Caring for Others

If you are about to become a caregiver for someone, you need a plan.

  • Start the Conversation 
    • Look for an opening 
    • Respect your loved one’s wishes 
    • Size up the situation 
    • Review finances 
  • Form a team
    • Team members can help with simple or finite tasks 
    • They can use their talents and strengths 
    • Determine the number of people on your team 
    • Assign roles and responsibilities 
  • Make a plan 
    • Assess the goals and needs of your plan
    • Delegate responsibilities
    • Include the person receiving care 
    • Keep everyone informed 
    • Take notes 
  • Find Support
    • Community resources
    • Consult a professional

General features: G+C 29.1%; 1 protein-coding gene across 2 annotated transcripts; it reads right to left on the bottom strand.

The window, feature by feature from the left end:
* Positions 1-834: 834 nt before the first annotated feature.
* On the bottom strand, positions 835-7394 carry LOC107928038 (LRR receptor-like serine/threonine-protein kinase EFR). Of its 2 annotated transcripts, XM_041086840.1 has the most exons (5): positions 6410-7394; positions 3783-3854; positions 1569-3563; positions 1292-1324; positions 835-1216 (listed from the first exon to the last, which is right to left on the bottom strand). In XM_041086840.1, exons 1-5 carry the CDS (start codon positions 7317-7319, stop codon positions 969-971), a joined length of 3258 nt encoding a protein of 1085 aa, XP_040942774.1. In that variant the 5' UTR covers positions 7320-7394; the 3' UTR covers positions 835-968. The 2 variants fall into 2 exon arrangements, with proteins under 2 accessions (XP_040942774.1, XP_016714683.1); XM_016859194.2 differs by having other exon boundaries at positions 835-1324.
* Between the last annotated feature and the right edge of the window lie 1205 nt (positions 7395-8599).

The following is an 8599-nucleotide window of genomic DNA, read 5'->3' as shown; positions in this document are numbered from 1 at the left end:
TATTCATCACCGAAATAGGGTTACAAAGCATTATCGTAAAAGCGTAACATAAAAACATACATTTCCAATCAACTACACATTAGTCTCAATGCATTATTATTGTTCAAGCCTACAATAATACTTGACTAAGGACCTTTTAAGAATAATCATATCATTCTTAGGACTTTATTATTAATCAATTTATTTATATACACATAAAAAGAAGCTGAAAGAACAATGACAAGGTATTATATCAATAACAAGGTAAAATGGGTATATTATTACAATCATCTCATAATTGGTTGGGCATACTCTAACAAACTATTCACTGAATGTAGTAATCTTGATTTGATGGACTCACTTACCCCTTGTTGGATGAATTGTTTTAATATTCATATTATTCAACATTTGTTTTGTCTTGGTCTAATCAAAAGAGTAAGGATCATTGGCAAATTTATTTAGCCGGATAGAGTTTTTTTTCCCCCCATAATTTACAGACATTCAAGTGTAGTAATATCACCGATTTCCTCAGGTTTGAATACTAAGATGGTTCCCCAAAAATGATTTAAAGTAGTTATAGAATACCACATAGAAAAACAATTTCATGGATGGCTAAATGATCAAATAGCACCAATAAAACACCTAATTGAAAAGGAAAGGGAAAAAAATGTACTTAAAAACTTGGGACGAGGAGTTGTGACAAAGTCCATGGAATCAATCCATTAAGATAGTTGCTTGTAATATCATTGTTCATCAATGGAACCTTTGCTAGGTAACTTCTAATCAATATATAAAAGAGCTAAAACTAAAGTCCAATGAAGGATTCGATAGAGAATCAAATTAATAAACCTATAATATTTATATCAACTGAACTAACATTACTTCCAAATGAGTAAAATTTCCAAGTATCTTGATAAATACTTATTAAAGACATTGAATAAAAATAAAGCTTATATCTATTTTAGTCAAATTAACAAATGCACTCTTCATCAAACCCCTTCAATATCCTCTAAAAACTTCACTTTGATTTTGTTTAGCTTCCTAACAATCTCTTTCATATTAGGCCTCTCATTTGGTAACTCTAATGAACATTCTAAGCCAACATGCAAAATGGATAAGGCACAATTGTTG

• Hire help
    • Care for yourself

 

Source: Candace Williams, AARP, Caregiver College Presentation, 21 June 2019

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Aging and Disability: Transitions into Residential Care

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The book Aging and Disability:  Transitions into Residential Care is full of useful information that is presented in an organized and concise manner.

Here are a few of the main points:

There are certain personality traits that make it easier for people to successfully transition to residential care:  feeling in control of their lives, valuing strong bonds with friends/family, and viewing change as a challenge rather than as a threat.

The features of successful aging are:  having a sense of purpose, interacting with others, opportunities for personal growth, self-acceptance, and autonomy.

Once an individual is placed in residential care, they still need their family.  The family should be available to check on the quality of care their loved one is receiving, provide companionship, and assist with financial management needs.